LeBron was not alone in the NBA Extreme Low-Carb Dieting Club. (I’d imagine this club’s ‘No Beer & No BBQ Sauce’ cookouts have pretty low turnouts).
Count the 2013-2014 L.A. Lakers team in as well. That’s right, the entire Lakers team adhered to a low-carb diet, for at least that season. That’s when the Lakers brought in low-carb advocate Cate Shanahan to revamp the team’s nutrition program. How did she do it? She restricted the players’ diets to no more than 25 percent carbohydrates. (For reference, the Department of Health and Human Services recommends people get 45 to 65 percent of their calories from carbs.)
Lakers star Kobe Bryant was all in. “It’s something that we all had to adjust to, but we trust Dr. Cate implicitly,” he said.
Again, we can credit Ken Berger of CBS Sports with the scoop on this story in December 2013.
But in February 2014, not even two months after the CBS article ran, the Lakers made headlines for a new reason—the team became so riddled with injuries, they literally ran out of healthy active players in a game. Thanks to a rule that almost never gets used, the Lakers finished the game with a fouled-out player as the fifth man on the court. Amazingly, they pulled out the win in overtime. So kudos for that, I guess.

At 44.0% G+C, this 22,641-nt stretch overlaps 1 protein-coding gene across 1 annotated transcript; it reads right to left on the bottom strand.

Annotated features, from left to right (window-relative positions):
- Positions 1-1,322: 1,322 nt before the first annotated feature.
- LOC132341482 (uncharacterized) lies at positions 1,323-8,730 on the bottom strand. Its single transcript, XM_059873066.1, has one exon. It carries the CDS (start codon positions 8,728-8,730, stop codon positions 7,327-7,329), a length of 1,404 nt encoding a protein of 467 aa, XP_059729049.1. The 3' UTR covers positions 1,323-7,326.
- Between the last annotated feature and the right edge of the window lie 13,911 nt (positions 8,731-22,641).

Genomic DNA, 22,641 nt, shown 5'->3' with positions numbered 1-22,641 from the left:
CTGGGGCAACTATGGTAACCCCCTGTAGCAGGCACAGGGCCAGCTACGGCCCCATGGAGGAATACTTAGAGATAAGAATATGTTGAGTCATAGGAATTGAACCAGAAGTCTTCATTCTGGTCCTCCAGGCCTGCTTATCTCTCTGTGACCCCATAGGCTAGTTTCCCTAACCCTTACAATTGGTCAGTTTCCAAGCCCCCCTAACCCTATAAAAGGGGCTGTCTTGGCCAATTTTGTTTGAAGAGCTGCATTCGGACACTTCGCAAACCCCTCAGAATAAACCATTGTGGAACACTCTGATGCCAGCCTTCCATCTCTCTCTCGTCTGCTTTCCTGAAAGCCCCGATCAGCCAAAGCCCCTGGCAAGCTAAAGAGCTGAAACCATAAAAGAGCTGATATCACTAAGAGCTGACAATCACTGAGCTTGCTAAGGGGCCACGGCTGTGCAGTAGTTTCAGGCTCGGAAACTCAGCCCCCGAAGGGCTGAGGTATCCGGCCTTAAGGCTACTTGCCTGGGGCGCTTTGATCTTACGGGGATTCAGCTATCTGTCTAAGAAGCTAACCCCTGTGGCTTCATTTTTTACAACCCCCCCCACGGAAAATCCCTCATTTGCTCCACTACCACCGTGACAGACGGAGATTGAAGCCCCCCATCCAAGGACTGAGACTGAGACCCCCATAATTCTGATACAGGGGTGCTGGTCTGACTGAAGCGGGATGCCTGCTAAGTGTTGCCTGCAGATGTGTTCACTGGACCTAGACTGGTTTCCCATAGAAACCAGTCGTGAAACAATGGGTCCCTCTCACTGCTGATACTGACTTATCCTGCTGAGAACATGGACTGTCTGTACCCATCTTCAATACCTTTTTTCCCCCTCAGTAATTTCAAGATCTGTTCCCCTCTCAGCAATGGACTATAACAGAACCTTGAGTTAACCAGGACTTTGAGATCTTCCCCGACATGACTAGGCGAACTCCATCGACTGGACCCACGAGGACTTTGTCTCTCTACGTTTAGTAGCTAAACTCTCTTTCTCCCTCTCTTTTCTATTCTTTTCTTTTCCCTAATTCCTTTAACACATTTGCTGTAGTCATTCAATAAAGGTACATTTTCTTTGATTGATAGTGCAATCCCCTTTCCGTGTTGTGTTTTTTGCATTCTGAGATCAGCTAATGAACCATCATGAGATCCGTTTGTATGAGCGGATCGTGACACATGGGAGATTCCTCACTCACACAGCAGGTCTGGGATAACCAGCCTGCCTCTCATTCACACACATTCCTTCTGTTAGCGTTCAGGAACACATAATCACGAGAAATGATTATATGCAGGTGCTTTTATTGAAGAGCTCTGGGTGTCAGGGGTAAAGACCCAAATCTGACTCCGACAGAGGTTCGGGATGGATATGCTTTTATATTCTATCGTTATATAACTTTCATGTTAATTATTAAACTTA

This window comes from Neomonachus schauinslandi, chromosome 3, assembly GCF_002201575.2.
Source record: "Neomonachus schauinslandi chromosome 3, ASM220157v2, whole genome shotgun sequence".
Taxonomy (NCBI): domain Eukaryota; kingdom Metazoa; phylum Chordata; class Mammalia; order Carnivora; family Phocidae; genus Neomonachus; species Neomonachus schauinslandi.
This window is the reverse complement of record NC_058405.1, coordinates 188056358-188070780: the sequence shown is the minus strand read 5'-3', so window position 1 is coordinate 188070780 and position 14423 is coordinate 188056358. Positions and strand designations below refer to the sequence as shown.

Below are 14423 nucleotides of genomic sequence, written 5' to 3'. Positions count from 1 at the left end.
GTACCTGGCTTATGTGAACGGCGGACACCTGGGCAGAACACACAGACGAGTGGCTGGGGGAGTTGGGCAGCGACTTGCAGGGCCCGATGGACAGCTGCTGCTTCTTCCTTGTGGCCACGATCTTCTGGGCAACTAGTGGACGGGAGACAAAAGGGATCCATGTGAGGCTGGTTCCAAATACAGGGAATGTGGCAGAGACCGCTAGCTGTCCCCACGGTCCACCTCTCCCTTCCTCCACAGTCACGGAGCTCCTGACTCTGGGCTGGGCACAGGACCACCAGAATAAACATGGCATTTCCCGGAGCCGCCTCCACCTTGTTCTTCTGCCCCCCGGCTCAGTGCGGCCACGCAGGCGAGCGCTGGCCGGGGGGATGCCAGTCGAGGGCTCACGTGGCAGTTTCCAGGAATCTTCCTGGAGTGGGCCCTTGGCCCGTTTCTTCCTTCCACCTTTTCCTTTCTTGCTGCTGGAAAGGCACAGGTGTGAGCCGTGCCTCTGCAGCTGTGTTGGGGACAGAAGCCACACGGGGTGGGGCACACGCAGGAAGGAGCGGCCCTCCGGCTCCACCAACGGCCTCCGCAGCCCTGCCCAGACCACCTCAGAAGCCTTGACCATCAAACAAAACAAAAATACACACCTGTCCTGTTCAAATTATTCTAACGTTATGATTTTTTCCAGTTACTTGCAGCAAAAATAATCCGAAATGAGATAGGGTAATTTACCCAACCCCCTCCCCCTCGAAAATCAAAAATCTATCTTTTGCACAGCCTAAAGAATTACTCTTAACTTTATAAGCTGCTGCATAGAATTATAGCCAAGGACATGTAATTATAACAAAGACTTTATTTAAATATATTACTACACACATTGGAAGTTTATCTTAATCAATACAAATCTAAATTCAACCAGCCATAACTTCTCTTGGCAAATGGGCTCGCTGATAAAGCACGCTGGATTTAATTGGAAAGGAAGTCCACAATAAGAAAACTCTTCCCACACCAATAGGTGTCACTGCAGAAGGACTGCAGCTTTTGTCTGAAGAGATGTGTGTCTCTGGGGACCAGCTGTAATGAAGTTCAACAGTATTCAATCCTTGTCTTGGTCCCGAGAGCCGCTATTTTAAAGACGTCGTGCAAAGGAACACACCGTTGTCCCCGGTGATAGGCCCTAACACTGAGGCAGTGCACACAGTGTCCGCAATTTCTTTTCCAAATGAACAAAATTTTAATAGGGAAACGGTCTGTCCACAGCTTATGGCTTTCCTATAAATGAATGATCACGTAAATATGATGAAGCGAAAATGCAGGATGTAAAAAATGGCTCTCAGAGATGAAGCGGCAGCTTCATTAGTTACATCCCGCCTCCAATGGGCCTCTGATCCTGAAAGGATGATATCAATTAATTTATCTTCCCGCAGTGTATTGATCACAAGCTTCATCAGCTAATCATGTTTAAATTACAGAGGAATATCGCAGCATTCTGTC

As for the Lakers bench, it was filled with a smorgasbord of injuries. Kobe Bryant fractured his knee just 10 days after the CBS article ran. He was out for 6 weeks. Steve Nash was suffering various injuries, especially back problems. Jodie Meeks had a sprained right ankle. Pau Gasol had a strained groin. Jordan Hill had a strained neck. Xavier Henry was out with a knee injury. Nick Young injured his knee during this epic game. And Jordan Farmar was forced to sit out with a calf injury.